Potently timely, Diana McCaulay’s Daylight Come is a Caribbean-set masterwork of speculative fiction that explores humanity and avenues of hope in the devastating wake of climate change. It’s 2084. The island of Bajacu is under the ruthless rule of the Domins. While “dawn used to be hopeful,” the inhabitants are now “on the run from the day” as a result of the sun’s scorching strength forcing people to sleep by day and work by night. In the cooler mountains, the Toplander elites protect themselves in a hidden refuge, while Sorrel and her mother Bibi are struggling Lowlanders. On her fourteenth birthday, Sorrel makes a promise: “one day, she would find a place where it was possible to sleep in the dark and go outside all day when it was light.” Sick of their precarious, close-to-starving existence, and having heard of the Tribals, people in the island’s interior who’ve found ways of sustaining themselves and surviving the attacks of feral animals, Sorrel persuades her mother to head for higher ground. Bibi’s narrative reveals the environmental changes that led to this situation - the escalating global effects of “melting ice, swirling snowstorms, cities swallowed by earthquakes”. Closer to home, “the crops began failing and the fruit trees stopped bearing.” Human fertility declined too, resulting in fertile women falling prey to Domin men. During their gruelling journey, Sorrel, the girl who came into the world as the sun rose, the girl whose birth was “daylight come,” is rescued by a young Tribal woman. The Tribals have made a life for themselves in the cooler highlands, where breadfruit and coconuts still grow, where water is plentiful - bounties Sorrel has never known. Mother and daughter are taken to the Tribal elder who will decide if they can stay but, at 45, Bibi is too old. Blamed for the state of the world, and a seen as a drain, older people have no value in this society. The elemental beauty of Bibi and Sorrel’s bond is a powerful thread - how Bibi knows her daughter bone-deep and makes the most profound sacrifice for her. Sisterhood is central too, as seen through the tribe of resourceful women coming together in a society in which men and women are deeply divided. And it’s women who devise and lead the courageous, perilous act that may forge a more hopeful future. Gritty, moving, and startlingly plausible, this exceptional novel delivers an extraordinarily powerful perspective on pertinent problems facing humankind right now (hunger, environmental ruination, deep social inequalities), but beams of hope burn through the bleakness.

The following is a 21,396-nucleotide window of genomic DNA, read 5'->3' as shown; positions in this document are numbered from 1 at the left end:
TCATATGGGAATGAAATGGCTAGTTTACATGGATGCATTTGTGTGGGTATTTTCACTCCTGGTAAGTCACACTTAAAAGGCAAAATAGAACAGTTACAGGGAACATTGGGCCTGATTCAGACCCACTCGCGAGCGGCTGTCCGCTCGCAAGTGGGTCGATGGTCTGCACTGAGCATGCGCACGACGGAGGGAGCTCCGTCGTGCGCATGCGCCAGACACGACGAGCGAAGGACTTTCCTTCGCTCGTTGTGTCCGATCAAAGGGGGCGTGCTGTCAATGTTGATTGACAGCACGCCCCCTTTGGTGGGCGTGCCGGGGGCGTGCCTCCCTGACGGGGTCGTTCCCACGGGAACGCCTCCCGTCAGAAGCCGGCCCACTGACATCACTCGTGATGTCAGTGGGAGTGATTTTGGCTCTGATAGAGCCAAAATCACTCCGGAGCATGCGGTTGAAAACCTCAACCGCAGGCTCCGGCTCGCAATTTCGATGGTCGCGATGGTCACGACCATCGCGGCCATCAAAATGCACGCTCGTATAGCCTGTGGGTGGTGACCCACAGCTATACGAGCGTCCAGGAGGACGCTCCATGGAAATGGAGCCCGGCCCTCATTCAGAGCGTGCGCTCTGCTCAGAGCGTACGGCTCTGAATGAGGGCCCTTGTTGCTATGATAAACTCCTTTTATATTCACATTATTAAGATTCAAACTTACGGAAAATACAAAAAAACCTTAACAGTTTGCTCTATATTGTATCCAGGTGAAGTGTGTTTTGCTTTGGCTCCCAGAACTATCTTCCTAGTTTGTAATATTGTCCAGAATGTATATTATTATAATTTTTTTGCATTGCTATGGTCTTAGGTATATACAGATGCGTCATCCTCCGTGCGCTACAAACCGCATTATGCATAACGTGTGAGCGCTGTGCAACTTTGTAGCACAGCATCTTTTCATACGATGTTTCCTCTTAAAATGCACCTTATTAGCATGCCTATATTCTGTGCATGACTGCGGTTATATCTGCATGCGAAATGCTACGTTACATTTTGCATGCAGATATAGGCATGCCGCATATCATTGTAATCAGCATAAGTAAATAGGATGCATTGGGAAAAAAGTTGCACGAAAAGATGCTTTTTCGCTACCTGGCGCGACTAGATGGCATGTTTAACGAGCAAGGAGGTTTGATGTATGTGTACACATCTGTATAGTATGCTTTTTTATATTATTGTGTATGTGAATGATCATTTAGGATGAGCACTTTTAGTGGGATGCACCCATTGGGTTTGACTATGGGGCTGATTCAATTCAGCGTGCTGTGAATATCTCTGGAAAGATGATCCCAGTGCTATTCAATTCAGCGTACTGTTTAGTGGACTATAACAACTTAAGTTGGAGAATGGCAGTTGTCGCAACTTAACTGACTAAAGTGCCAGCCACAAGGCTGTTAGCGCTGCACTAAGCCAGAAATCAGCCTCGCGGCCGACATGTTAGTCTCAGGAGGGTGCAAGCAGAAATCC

Star Books
In Every Mirror She's Black

In Every Mirror She's Black

Author: Lola Akinmade Akerstrom Format: Hardback Release Date: 21/10/2021

Through the finely-nuanced narratives of three Black women from very different backgrounds, Lola Akinmade Åkerström's In Every Mirror She’s Black is a remarkable feat of fiction. Teeming with hope, desire, struggle and love, this powerful page-turner pulls no punches as its engagingly three-dimensional characters strive for better lives in a world that makes it anything but easy for them to be themselves. It also dismantles any notion of there being a monolithic Black culture, and lays bare the unjust multiple standards by which Black women are judged - and all this through dazzling story-telling that will leave readers desperate to read the author’s next novel. The three female protagonists are linked by one wealthy man - Jonny Lundin, born into one of Sweden’s most privileged families, and CEO of the country’s biggest marketing company. Bored and frustrated by work, and by the men she meets on US dating apps, award-winning marketing executive Kemi is ripe for change when Jonny invites her to become his new Director of Global Diversity and Inclusion. While on a flight to woo Kemi from America to Stockholm, Jonny encounters Brittany, a former model who now works as a first-class flight attendant. Initially dismissive of Jonny’s attention, she finds herself drawn to him - he seems to worship the ground she walks on, and lavishes her with unimaginable devotion and wealth. Then there’s refugee Muna, who lost her mother and younger brother during a treacherous sea crossing, and now works as a cleaner in Jonny’s office, while dreaming of becoming an accountant and having a group of good friends. True to life, the women variously make mistakes, face excruciating decisions, and long to feel fulfilled. Their finely-drawn stories are equally as engaging as they struggle to feel at home in a city that’s supposedly egalitarian, but turns out to be rife with implicit racism, tokenism, and injurious stereotyping. Riveting, moving and stirring (with punch-packing endings you won’t see coming), In Every Mirror She’s Black is a magnificent must-read.

Debut Books of the Month